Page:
Jim Miller (outlaw)
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James Brown Miller
October 25, 1861
|Died||April 19, 1909 (aged 47)|
|Cause of death||Hanged|
|Other names||Killer Miller|
|Occupation||Cowboy, lawman, saloon keeper, assassin|
|Children||Carrie Brown Miller|
Claude B. Miller
Mary Wesley Miller
James Brown Miller (October 25, 1861 – April 19, 1909), also known as "Killin' Jim", "Killer Miller" and "Deacon Jim", was an American outlaw and professional killer of the American Old West, said to have killed 12 people during gunfights. Miller was referred to by some by the alias "Deacon Jim" because he regularly attended the Methodist Church, and he did not smoke or drink. He was lynched in Ada, Oklahoma, in 1909 along with three other men, by a mob of residents angry that he had assassinated a former deputy U.S. marshal.
Miller was born in Van Buren, Arkansas, but his parents migrated to Franklin, Texas when he was one year old, and he grew up there. His father Jacob Miller, born in Pennsylvania in 1801, was a stonemason, and helped build the first capitol building in Austin. Miller's mother was born Cynthia Basham. Just a few years after the move, Miller's father died, so his mother took the family to Evant, Texas to live with her parents. In 1869, when Miller was eight, his grandparents were found murdered in their home. Miller was arrested, but never prosecuted for the crime.
His sister, Georgia, and her husband, John Thomas Coop, accepted the boy onto their farm at Plum Creek near Gatesville. The 1880 census records him as being nineteen years old, living in Coryell County, Texas, with his siblings and widowed mother. On July 30, 1884, Miller shot and killed his brother-in-law (with whom he had had an argument) with a shotgun while the latter was sleeping on his porch. Miller was arrested for the murder, convicted, and sentenced to life in prison. The conviction, however, was overturned on a technicality.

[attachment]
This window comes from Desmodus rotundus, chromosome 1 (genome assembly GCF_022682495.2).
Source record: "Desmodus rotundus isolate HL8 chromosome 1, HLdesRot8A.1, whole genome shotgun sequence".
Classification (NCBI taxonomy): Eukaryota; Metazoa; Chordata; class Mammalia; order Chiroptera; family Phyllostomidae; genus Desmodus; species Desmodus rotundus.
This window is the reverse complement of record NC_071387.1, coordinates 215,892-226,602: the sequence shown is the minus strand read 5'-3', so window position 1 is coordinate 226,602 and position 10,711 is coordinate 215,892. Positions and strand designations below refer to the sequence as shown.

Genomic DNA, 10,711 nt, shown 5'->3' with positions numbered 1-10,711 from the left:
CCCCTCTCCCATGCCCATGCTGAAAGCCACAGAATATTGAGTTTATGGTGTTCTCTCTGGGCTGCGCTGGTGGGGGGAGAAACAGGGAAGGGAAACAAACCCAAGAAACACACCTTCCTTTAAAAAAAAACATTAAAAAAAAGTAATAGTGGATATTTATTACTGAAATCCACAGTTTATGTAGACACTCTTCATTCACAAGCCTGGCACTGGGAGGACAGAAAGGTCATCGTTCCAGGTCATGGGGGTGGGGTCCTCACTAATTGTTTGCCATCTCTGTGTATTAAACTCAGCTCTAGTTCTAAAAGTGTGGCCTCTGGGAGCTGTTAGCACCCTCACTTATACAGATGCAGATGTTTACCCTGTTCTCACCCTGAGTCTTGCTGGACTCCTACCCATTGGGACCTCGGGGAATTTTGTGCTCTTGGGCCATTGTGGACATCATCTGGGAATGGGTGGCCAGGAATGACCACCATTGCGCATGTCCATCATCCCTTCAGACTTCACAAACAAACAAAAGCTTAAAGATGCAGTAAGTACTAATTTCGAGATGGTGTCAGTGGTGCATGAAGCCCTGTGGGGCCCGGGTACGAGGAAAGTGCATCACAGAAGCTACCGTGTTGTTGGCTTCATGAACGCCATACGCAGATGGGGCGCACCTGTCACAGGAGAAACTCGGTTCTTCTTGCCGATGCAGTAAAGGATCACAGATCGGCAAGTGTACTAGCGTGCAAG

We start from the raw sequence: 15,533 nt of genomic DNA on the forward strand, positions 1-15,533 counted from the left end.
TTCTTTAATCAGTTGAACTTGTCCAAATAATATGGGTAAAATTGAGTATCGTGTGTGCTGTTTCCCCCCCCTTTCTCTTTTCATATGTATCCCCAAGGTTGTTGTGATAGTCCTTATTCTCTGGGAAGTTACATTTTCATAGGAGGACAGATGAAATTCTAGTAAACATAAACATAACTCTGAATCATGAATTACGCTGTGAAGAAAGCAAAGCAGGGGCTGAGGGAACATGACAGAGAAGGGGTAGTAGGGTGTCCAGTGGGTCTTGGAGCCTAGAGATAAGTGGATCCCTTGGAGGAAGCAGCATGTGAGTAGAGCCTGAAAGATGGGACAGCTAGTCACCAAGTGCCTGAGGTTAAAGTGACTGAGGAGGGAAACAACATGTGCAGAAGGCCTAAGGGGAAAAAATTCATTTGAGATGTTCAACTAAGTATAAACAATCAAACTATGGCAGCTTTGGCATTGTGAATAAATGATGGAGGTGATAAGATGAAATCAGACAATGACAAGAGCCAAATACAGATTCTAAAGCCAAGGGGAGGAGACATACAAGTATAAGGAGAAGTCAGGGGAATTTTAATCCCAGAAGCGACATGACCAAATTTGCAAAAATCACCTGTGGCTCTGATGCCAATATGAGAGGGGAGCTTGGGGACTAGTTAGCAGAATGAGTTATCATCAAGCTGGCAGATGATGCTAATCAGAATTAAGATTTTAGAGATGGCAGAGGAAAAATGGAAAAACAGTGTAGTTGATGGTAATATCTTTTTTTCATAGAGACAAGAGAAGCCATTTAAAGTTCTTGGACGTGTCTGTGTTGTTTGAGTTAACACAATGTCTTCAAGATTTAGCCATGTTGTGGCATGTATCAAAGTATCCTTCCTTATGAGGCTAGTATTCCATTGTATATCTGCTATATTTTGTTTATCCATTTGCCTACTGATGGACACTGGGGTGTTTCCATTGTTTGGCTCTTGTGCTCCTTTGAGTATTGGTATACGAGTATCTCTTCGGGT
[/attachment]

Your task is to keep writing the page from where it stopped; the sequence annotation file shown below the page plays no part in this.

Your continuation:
After leaving the Coop farm, Miller became a hired hand on the McCulloch County ranch of Emanuel "Mannen" Clements, cousin of outlaw John Wesley Hardin. Clements was killed by Ballinger City Marshal Joe Townsend on March 29, 1887, during the period when Miller worked at the ranch. Townsend was later ambushed by an assailant wielding a shotgun, which became known as Miller's signature style, and severely wounded in one arm. Townsend survived, but lost his arm to amputation.
Over the next couple of years, Miller traveled the Texas–Mexico border region and operated a saloon in San Saba County. In Reeves County, Miller became a deputy sheriff and later town marshal in Pecos. During this time, he gained a reputation for killing Mexicans, claiming that they had been attempting to escape.
Miller was married to a daughter of a cousin of John Wesley Hardin, another Old West outlaw. In 1891 Miller married Sallie Clements, daughter of Mannen Clements. Assuming the appearance of a devout Methodist, he earned the nickname Deacon Jim. He was well liked by the townspeople because he was polite and an avid member of the church. Regardless of the weather, he was known to wear a long, black frock coat.
Miller became involved in a feud with Pecos Sheriff George A. "Bud" Frazer. While Frazer was on a trip to El Paso, he was informed that Miller had allowed criminals to gain greater control over Pecos. Frazer enlisted the help of Texas Ranger John R. Hughes to secure Pecos. After returning to Pecos, Frazer immediately jailed Miller on a charge of murder. A jury acquitted him of this charge. Frazer also believed that Miller had stolen mules and had him arrested for theft.
On April 12, 1894, in Pecos, Miller was confronted by Frazer about his involvement in the murder of cattleman Con Gibson. Frazer did not wait for Miller to go for his shotgun, and shot and wounded him in the right arm. While Miller was attempting to fire, he discharged his gun with his left hand, hitting bystander Joe Krans. Frazer fired again, hitting Miller in the groin, which finally put him down. Frazer emptied his six-shooter into Miller's chest. After Miller's friends had rushed him to a doctor, his frock coat was removed to reveal a large steel plate that Miller wore under it as a kind of bulletproof vest; it saved his life; and Miller recovered.